Seven voters in New York’s 25th Congressional District have filed a lawsuit against Gov. Andrew Cuomo, D-NY, for failing, so far, to call a special election. The seat has been vacant since long-serving Democratic Congresswoman Louise Slaughter died on March 16.

The plaintiffs said because the governor has not issued a Proclamation of Election in a “reasonably timely manner,” they have been denied their constitutionally-protected rights to vote and to representation. The suit claimed Cuomo is required to call the election and should have been prepared to do so promptly after Slaughter died.

“The refusal of the Defendant Governor to call a special election and the resulting disenfranchisement is even more egregious when one considers the fact that an election is already scheduled for June 26, 2018.”

The complaint noted, in the past, state election authorities have conducted special elections at the same time as Federal primaries and one such instance happened two years ago.  It called for Cuomo to be required to stop “unnecessarily” delaying, denying or refusing to issue the proclamation, or for the court to provide the special election take place on June 26.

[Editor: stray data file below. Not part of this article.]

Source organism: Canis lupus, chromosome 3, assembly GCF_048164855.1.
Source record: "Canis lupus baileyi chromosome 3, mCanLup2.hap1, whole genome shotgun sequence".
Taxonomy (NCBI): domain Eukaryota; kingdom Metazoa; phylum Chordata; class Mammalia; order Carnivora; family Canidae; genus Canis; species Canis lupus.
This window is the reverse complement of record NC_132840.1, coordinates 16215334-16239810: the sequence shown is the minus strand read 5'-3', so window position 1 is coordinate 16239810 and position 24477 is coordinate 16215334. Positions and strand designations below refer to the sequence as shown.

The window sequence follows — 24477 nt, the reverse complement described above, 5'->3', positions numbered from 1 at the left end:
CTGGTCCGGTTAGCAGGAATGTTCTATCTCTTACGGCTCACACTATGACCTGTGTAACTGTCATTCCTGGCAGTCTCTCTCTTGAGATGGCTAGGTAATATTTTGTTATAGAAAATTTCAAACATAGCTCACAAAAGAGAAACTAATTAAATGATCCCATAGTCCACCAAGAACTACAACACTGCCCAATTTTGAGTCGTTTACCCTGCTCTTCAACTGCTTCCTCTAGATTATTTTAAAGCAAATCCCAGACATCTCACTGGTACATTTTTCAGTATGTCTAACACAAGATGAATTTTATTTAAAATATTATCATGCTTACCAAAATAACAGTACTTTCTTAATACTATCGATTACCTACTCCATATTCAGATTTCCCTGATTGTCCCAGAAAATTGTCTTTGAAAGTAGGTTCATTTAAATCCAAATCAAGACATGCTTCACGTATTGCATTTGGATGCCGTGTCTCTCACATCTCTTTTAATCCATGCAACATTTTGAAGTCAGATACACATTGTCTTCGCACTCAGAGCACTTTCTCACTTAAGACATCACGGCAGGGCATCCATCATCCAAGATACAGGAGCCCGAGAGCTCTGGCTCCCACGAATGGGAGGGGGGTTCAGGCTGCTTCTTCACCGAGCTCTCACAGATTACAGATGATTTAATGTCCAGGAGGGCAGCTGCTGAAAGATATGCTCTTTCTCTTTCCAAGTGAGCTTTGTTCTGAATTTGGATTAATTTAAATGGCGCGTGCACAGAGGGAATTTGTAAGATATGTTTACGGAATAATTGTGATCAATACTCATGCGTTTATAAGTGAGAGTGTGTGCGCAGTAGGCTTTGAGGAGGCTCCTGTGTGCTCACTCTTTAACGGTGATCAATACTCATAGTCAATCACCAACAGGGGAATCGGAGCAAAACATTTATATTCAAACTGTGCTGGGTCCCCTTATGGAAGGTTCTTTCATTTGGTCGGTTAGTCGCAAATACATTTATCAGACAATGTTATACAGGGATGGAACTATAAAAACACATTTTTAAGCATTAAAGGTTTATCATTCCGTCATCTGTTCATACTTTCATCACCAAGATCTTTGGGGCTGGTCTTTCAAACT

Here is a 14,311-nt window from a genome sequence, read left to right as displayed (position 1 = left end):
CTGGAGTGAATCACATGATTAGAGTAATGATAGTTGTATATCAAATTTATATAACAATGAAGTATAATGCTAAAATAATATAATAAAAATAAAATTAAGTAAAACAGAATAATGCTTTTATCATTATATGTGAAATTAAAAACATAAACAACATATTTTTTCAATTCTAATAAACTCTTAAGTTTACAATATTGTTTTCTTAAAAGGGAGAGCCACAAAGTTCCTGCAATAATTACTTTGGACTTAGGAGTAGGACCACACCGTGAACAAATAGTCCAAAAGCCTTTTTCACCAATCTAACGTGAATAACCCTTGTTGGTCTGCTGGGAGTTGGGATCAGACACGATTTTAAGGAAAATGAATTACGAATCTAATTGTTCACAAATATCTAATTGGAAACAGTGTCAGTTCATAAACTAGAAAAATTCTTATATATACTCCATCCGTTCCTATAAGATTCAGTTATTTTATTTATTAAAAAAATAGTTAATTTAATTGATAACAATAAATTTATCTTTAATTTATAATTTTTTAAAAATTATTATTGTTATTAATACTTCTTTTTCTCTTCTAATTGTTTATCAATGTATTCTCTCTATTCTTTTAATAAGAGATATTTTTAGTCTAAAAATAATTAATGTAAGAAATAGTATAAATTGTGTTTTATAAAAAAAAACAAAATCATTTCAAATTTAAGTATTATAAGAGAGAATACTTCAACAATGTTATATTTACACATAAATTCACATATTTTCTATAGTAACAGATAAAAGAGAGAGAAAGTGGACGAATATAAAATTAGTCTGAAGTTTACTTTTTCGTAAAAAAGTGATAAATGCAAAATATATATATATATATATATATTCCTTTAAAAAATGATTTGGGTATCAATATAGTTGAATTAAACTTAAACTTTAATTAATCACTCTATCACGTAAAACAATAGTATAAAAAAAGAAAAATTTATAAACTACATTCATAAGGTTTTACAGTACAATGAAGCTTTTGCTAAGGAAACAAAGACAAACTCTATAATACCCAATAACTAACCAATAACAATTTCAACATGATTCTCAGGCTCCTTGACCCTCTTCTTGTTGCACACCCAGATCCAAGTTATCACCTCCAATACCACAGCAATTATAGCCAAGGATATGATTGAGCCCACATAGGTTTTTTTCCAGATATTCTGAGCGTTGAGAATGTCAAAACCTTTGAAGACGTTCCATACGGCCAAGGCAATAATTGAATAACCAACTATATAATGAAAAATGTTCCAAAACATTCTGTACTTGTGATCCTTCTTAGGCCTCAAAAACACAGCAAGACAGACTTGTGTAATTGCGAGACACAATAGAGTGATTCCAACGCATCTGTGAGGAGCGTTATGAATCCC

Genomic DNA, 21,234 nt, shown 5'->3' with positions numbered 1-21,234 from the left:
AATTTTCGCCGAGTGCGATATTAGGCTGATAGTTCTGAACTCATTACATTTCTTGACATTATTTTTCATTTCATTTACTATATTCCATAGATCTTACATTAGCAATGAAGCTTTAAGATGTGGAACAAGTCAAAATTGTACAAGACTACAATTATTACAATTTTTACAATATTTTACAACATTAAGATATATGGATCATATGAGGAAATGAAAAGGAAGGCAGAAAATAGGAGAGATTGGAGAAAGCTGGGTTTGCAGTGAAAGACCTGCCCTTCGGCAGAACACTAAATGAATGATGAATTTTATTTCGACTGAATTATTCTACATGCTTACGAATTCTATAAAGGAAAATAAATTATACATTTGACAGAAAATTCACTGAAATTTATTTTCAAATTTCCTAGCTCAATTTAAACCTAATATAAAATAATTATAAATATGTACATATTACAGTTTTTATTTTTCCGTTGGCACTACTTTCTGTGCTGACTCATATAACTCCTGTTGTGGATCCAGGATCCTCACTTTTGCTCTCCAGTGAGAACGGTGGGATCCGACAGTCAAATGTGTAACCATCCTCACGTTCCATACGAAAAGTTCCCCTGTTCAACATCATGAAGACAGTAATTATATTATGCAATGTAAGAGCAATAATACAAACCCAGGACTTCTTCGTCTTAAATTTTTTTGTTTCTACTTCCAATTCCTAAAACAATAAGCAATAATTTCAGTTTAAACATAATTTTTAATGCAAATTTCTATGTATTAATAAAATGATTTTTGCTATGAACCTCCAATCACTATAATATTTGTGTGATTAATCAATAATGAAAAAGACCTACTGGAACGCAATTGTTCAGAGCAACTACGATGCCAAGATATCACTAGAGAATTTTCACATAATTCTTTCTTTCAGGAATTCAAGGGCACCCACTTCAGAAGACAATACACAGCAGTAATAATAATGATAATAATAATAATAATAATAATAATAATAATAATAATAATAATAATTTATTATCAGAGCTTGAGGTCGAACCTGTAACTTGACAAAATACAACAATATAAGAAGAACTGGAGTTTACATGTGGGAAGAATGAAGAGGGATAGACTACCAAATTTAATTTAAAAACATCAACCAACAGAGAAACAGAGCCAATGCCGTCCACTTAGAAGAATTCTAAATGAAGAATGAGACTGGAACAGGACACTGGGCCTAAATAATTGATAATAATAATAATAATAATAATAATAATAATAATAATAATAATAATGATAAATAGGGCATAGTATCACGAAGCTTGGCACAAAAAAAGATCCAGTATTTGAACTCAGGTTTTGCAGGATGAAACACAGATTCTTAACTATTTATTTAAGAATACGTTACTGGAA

According to the suit, the plaintiffs represent a sample of roughly 750,000 voters in the district. It pointed out they are Democrats, Republicans and Unaffiliated voters and also represent an array of races, creeds, ethnicities and genders.

The state and Monroe County boards of election are named as defendants as well, because they are “certainly interested parties and may be determined to be necessary parties.”

We’ve reached out to the governor’s office for a response.

NY 25 Lawsuit by Ryan Whalen on Scribd